“At the precise moment heat is produced, the process is irreversible: the past differs from the future,” writes Carlo Rovelli in Reality Is Not What It Seems. “It is always heat and only heat that distinguishes the past from the future.”
I find this fascinating – the notion that heat is inextricably tied to our perception of time and how things march on in one direction. Entropy always increases – a piece of wood can burn but it can’t be unburnt. A glass smashes (it’s just entropy heat/entropy increasing) but it can’t be unsmashed. But what really blows my mind is that technically, a reverse of entropy is possible – it’s just incredibly unlikely on a macroscopic scale.
If you put a cold spoon in a warm cup of tea, the spoon always warms up. But according to the laws of physics, it is possible for this not to happen. Due to the high number of molecules jumping around between the spoon and the tea, the probability is heavily weighed in favour of a more even dispersal of those heat packets. But technically there are arrangements where all those heat particles could stay in the tea and not exchange into the spoon. It’s just dazzlingly unlikely.
It’s all about probability – life really is random. Entropy basically just informs us that there are a certain number of different internal arrangements of a state; different probabilities. As Rovelli writes: “We are small systems within the world, interacting only with macroscopic variables that average among innumerable, small microscopic variables.” At the quantum level, such things as time are irrelevant. But for us, creatures giving out heat all our lives until we perish, this passing of time and heat feels very real. There appears to be no life without heat. If you enjoy reading about entropy, please check out this post later – it inspired me to read more into the subject and is beautifully constructed. It makes quite challenging concepts entirely accessible: Entropy explained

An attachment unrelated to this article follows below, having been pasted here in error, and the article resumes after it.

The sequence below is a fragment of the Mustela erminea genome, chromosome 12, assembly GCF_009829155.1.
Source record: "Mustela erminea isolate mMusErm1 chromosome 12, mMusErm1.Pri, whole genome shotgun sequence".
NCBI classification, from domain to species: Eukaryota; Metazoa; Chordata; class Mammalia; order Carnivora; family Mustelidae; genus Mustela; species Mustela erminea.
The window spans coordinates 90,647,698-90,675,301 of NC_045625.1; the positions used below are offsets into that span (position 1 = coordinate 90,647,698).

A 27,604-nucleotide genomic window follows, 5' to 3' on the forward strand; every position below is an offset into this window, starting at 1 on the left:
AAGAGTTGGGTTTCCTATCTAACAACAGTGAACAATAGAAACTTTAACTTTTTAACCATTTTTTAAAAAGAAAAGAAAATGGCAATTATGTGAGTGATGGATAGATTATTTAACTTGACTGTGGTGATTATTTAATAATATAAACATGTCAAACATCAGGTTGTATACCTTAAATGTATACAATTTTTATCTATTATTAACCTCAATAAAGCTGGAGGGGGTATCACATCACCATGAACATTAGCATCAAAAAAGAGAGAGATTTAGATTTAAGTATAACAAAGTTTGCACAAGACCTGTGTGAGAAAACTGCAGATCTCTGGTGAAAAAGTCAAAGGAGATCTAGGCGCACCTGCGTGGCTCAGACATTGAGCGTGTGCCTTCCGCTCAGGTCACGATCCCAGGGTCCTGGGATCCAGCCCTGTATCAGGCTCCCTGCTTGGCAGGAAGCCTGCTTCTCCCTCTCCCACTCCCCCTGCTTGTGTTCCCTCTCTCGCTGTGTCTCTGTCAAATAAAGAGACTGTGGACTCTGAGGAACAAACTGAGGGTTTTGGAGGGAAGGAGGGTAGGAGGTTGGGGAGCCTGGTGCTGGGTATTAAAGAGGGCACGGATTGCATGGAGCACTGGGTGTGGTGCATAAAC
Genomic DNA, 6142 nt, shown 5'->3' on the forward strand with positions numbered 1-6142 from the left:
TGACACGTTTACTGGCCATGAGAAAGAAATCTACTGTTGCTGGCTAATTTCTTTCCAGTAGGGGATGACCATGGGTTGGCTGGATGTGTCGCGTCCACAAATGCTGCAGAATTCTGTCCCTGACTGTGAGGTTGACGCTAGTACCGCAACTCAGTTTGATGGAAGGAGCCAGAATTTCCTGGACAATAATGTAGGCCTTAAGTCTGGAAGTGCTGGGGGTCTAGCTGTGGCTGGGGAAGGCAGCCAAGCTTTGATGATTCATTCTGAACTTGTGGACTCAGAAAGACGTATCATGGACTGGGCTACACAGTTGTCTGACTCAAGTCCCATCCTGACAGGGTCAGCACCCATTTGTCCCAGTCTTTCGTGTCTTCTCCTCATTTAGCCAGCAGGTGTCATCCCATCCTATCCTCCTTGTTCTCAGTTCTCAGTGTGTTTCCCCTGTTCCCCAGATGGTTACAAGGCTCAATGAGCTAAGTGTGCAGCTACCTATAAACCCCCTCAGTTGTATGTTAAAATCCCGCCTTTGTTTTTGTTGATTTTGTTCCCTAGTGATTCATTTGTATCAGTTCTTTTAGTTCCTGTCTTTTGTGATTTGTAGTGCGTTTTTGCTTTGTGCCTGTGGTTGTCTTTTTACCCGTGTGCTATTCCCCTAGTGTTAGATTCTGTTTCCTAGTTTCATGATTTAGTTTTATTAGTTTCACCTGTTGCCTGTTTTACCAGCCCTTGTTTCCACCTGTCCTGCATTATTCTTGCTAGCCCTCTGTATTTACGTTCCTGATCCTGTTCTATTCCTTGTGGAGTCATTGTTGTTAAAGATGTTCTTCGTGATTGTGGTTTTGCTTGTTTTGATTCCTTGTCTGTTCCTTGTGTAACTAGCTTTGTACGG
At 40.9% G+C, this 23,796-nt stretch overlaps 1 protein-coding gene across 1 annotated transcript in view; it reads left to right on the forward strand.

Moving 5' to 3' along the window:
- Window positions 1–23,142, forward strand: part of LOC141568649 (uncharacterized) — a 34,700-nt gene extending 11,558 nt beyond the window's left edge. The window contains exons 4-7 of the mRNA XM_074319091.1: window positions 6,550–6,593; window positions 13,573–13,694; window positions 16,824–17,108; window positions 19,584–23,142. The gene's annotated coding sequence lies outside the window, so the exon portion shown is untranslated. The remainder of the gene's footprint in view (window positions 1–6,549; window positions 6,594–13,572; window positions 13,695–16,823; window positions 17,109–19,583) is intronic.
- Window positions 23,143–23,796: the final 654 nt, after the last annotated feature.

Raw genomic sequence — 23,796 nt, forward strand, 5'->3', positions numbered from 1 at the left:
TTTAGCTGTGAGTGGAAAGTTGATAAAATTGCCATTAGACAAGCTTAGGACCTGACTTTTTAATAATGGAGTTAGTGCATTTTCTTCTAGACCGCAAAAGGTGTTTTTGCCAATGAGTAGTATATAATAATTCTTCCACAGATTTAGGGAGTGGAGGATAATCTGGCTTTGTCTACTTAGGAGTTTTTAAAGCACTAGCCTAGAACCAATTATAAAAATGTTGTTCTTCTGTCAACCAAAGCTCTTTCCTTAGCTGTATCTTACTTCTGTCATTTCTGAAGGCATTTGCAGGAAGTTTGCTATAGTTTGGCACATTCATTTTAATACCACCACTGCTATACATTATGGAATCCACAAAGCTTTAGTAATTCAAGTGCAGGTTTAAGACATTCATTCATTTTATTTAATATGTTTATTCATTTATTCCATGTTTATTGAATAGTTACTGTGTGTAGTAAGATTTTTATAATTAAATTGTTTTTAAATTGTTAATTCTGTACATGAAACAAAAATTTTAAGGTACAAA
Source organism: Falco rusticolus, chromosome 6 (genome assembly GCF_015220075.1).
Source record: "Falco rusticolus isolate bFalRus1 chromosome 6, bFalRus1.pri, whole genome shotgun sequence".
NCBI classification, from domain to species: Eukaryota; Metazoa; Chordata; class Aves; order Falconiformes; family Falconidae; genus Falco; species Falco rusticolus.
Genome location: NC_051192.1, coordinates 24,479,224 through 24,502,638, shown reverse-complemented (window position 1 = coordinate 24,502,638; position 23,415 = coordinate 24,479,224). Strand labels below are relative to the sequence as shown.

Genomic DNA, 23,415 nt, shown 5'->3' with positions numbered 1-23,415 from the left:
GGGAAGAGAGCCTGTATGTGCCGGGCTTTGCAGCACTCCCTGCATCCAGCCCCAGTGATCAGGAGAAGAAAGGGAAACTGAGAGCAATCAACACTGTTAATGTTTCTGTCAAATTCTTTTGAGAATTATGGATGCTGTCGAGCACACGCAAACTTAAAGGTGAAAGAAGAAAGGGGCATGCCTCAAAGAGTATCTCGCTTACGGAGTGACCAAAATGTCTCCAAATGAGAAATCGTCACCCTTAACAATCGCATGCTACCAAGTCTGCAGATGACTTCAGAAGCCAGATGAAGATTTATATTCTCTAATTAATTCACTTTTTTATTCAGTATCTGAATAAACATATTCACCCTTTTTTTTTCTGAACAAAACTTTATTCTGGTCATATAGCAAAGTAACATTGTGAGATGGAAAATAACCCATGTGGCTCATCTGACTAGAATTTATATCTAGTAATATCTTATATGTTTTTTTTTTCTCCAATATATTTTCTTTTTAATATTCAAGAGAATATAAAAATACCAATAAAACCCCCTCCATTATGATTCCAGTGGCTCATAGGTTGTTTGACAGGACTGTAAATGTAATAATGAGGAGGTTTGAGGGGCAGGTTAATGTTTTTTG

What if we could go backwards?
So life moves forwards – or as Kierkegaard put it: “Life can only be understood backwards; but it must be lived forwards.” When the universe began, entropy was low – it has grown and life has flourished. But eventually the stars will all burn out and the universe will slowly reach equilibrium – where no life is possible. At least not life as we know it. And so based on the macroscopic nature of entropy and thermodynamics, it would seem probability isn’t in our favour to achieve some kind of time travel. If we had the mechanical means, we could technically time travel based on the laws of Special Relativity – if you were travelling on a spaceship going close to the speed of light while your companions remained on the Earth, you would experience your passage of time far more slowly than they would theirs; in five of your years you’d return to find they’d raced through 10 times as many. They’d all be old while you’d be young. Sweet deals! Actually, no. That would be awful.
Anyway, due to another of Einstein’s amazing discoveries (General Relativity), we know that warped spacetime, and the the gravitational pull of planets, also affects time; time slows down for objects in gravitational fields compared to those further away from these fields. And there are theories out there which suggest wormholes in space could offer shortcuts through spacetime. Whether or not this is ever realised, it would seem that the laws of physics don’t allow for the kind of high-jinks Marty got up to in Back To The Future – the fading picture of you with your siblings when your nemesis stopped your dad shacking up with your mum appears to be implausible. Phew!
But if you – and I mean ONLY YOU – could travel back in time to correct errors like Sam in Quantum Leap or Domhnall Gleeson in About Time, would you want to do it? I’m sure we’d all be tempted, but I stand by Kierkegaard (and Nietzsche’s Amor Fati – an appreciation and acceptance of fate). Life is lived forwards. What happens in those lives, both good and bad, is part of the journey. That is life. I like the fact entropy increases – I take comfort in the fact that we are burning up existence in one direction. We can look back to help us understand, as Kierkegaard said, but we need to continue to move forwards, and we need to embrace that momentum. We will all burn out one day, but let’s appreciate how lucky we were to become a product of this wonderful warming.